By Dennis Holt
If one were fanciful enough and had a sense of the melodramatic and had been down around Bargemusic on Thanksgiving, one could have heard a violin playing somewhere. It would have been a joyful tune, played surely by Olga Bloom on her way to the Great Music Hall in the sky.
Olga’s passing was no surprise to people who knew her — her illness was known by friends — but her physical departure was as mournful as her physical arrival was joyful a long time ago.
Most people giggled at the thought of a floating music hall, but over time the giggling turned to applause and respect. And if there were a Brooklyn Hall of Fame, she would be there along with her winsome smile.
Her death got me to thinking of other women who made major contributions to Brooklyn at a time when there weren’t that many positive contributions. Before mostly good news started coming out of Brooklyn, these were women leaders who made a difference, and Brooklyn is a much better place because of them.
Tupper Thomas, longtime queen of Prospect Park, is obviously one of them. She came to run the park when most of the park was in disrepair and an embarrassment. She stepped down just a few months ago, having left Prospect Park as one of the most attractive and civil parks in the country.
She had to first stop the decay, then she had to clean it up and then she had to shame the city for underfunding and then she started passing the hat in Brooklyn and elsewhere.
For one who remembers what the place was like 30 years ago, the difference in today’s splendor is simply astonishing.
While Thomas was striving to right so many wrongs, Judith Zuk next door was trying to make a garden grow at the Botanic Garden. On a smaller scale, her task was just as arduous and full of doubts as Thomas’. The fact that the Brooklyn Botanic Garden is considered more of a gem than the one in the Bronx is largely Zuk’s achievement, and also benefits from a smaller scale. Her death has also been mourned by many.
Up in Crown Heights, Carol Enseki took over the nation’s first children’s museum and realized that much had to be done and much money raised. Those who have followed her work realize that much has been done and much has been money both raised and spent.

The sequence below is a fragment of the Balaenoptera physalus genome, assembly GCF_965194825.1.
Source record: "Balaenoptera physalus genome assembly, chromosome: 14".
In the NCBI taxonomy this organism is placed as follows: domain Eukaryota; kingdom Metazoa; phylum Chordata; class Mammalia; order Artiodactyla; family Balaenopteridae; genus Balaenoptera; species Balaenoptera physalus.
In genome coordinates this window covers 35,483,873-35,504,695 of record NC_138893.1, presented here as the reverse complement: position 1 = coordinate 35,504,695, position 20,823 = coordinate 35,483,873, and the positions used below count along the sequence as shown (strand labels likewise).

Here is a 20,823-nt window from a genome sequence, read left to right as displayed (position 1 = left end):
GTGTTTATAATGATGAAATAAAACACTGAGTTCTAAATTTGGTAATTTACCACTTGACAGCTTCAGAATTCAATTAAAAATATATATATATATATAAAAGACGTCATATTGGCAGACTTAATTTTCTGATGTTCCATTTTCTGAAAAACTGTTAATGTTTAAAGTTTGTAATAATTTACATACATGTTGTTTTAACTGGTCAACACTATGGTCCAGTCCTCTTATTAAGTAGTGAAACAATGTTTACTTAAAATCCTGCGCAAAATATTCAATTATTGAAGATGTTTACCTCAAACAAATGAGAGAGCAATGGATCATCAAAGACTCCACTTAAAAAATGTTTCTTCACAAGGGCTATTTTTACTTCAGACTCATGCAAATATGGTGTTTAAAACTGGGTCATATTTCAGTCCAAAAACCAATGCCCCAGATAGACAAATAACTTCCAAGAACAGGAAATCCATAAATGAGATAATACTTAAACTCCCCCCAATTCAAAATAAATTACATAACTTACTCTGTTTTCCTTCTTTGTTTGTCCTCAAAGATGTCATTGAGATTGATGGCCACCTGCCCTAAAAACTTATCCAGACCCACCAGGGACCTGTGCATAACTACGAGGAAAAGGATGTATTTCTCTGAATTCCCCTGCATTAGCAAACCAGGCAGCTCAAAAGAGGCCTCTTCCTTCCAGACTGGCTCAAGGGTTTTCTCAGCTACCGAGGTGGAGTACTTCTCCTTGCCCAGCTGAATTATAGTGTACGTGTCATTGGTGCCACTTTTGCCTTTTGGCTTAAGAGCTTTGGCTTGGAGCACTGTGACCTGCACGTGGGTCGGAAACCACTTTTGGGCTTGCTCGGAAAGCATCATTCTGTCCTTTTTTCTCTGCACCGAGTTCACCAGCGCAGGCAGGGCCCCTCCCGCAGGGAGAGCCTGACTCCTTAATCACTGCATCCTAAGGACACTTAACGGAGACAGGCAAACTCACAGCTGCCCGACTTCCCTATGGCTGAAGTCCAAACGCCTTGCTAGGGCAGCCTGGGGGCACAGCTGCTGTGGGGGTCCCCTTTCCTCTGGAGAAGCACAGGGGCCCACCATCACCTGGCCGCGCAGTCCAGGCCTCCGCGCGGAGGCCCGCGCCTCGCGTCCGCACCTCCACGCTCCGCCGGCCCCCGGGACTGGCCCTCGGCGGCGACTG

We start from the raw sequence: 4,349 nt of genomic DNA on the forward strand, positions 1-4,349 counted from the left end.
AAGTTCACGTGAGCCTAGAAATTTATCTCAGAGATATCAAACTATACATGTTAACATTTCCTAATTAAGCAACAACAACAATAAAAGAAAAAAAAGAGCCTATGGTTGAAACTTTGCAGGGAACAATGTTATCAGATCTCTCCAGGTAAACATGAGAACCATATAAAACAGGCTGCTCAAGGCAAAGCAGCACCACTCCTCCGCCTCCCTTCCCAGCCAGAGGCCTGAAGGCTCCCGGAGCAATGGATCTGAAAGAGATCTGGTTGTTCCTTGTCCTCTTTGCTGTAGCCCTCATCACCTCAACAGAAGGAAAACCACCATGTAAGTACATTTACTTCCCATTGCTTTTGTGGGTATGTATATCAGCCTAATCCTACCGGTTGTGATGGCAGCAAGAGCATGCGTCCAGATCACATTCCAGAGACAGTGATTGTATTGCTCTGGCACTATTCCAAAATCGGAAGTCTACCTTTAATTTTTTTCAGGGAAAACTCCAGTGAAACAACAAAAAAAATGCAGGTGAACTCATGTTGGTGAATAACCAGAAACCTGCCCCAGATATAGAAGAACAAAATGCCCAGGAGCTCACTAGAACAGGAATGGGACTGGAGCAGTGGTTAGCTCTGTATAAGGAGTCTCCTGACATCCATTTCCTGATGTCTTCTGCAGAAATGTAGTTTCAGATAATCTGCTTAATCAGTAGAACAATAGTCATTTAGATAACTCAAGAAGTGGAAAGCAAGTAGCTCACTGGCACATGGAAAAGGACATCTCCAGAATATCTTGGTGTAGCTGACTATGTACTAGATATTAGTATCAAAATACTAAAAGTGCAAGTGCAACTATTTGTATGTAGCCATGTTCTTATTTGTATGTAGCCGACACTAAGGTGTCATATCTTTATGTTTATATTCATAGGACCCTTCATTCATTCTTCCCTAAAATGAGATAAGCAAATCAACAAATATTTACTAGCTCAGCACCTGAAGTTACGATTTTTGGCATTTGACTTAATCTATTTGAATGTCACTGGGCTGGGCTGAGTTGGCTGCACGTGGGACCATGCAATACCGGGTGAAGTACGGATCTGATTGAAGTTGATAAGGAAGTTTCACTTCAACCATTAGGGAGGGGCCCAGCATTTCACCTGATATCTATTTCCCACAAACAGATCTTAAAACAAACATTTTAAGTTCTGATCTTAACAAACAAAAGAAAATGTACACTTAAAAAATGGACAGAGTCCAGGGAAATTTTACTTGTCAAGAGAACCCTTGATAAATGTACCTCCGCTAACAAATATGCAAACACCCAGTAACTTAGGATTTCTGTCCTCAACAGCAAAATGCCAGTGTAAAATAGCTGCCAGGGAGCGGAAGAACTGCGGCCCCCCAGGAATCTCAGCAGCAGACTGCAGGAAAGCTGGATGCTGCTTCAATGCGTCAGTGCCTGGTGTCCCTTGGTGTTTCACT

The museum’s current and added structures bear no resemblance to the ramshackle place she inherited. She retired recently because what she felt she had to do was done.
The then-borough president, Howard Golden, realized that the creation of a new Downtown Brooklyn would take a long time, and maybe there could be some pleasant diversions along the way. The Fund for the Borough of Brooklyn was set up, and Nanette Raionne was chosen to raise money from the private sector and to establish new entertainment and cultural venues.
That she did, making the Prospect Park Bandshell an entertainment site during the summer and the Rotunda Gallery a gallery year round. Brooklyn Cable Access TV started under her watch. The fund has become BRIC, which has launched its own crusades.
In the category of Hall of Famers, the late Eileen Dugan deserves a place. As assemblyperson, she started a new political process in many of the brownstone communities that made these neighborhoods among the most politically progressive in Brooklyn, if not the whole city.
She was a classic old-fashioned Irish pol, and they don’t make them like that anymore.
It is only fitting that I tell a story about Dugan and Bargemusic. As those who have been on the barge know, it rolls with the swell of the tides, sometimes dramatically so. Events of all kinds are held all the time on the barge, and Dugan was invited to many of them. She always got seasick whenever she was on the barge and always arranged to appear early.
One time the barge was really pitching and Dugan was in distress. She had no aide with her and passed a note to me imploring me to help get her off the boat and up the gangplank.
I, of course, obliged and as we got on to the landing, she turned and made sure I wouldn’t tell anyone. A demand by Dugan was always honored, but in honor of Olga, I’m sure she wouldn’t mind this time, and I’m sure her brother Brendan won’t mind.
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